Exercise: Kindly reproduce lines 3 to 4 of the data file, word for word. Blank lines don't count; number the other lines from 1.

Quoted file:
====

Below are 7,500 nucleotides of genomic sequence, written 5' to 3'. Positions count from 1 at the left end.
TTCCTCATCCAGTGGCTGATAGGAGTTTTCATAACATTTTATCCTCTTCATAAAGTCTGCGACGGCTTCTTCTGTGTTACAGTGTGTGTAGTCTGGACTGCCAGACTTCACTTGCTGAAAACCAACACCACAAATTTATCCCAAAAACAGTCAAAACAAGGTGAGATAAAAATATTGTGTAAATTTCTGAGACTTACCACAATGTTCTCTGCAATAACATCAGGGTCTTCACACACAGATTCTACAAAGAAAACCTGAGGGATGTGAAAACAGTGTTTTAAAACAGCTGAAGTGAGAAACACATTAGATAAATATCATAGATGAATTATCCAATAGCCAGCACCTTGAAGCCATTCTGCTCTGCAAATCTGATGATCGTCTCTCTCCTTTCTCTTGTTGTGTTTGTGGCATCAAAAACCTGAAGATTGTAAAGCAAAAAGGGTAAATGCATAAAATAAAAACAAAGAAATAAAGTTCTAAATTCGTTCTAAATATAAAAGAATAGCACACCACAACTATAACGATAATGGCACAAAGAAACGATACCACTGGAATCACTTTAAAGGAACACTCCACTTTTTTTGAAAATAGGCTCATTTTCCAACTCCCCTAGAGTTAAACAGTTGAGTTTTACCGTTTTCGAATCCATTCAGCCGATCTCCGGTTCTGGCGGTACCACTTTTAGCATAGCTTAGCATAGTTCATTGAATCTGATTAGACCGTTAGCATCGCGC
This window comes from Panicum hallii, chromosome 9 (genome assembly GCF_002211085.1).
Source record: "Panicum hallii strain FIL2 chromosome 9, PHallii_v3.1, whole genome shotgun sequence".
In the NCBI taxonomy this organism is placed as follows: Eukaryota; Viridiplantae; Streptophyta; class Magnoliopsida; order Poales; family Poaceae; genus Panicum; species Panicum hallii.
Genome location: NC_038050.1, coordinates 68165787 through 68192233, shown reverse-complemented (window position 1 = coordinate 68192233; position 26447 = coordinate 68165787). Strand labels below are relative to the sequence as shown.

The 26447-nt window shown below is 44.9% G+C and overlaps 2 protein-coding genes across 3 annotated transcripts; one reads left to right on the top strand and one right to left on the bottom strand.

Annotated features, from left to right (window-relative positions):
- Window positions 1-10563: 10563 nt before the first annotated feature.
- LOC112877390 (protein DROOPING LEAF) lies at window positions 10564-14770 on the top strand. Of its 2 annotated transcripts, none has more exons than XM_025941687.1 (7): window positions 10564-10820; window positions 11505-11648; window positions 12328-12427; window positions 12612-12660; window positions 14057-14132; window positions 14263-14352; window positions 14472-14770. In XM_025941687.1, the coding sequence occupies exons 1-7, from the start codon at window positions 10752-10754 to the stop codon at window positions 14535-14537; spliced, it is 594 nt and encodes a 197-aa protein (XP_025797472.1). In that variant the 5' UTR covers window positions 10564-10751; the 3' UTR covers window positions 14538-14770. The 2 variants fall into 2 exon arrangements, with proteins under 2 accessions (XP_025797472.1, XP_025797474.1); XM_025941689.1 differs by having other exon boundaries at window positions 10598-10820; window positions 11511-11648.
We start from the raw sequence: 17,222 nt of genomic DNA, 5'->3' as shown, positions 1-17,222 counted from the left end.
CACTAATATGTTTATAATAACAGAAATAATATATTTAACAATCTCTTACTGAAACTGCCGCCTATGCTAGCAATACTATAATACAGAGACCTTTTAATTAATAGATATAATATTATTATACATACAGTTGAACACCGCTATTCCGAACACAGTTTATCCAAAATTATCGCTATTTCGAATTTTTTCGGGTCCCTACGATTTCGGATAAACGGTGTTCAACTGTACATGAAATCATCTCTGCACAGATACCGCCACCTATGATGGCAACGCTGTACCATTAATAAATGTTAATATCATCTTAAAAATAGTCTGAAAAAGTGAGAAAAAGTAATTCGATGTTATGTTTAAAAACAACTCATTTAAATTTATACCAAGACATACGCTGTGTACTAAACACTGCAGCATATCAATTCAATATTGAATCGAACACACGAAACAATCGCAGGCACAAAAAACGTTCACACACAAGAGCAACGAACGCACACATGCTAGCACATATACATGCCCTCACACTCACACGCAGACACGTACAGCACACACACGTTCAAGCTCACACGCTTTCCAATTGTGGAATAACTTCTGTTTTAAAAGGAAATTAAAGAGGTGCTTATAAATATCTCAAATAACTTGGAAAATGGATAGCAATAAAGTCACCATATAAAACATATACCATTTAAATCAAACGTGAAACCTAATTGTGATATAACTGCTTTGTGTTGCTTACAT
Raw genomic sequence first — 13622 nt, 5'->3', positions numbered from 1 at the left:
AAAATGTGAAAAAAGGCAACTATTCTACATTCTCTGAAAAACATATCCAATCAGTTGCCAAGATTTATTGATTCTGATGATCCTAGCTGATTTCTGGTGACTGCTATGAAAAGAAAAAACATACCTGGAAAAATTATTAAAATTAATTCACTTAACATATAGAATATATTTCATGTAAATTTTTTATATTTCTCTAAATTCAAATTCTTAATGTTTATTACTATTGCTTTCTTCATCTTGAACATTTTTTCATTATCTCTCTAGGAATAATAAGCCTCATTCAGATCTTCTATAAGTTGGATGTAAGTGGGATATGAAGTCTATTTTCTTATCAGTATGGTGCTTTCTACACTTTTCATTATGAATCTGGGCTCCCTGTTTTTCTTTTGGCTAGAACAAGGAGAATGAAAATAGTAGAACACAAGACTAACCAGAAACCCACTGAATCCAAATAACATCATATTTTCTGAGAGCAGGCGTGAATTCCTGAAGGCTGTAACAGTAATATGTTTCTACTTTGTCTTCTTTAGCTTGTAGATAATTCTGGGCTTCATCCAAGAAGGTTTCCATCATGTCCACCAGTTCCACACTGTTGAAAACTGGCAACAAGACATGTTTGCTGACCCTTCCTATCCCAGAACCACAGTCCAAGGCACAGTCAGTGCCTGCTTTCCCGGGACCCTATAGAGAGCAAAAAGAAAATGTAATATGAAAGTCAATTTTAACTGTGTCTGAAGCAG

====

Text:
This window comes from Panicum hallii, chromosome 9 (genome assembly GCF_002211085.1).
Source record: "Panicum hallii strain FIL2 chromosome 9, PHallii_v3.1, whole genome shotgun sequence".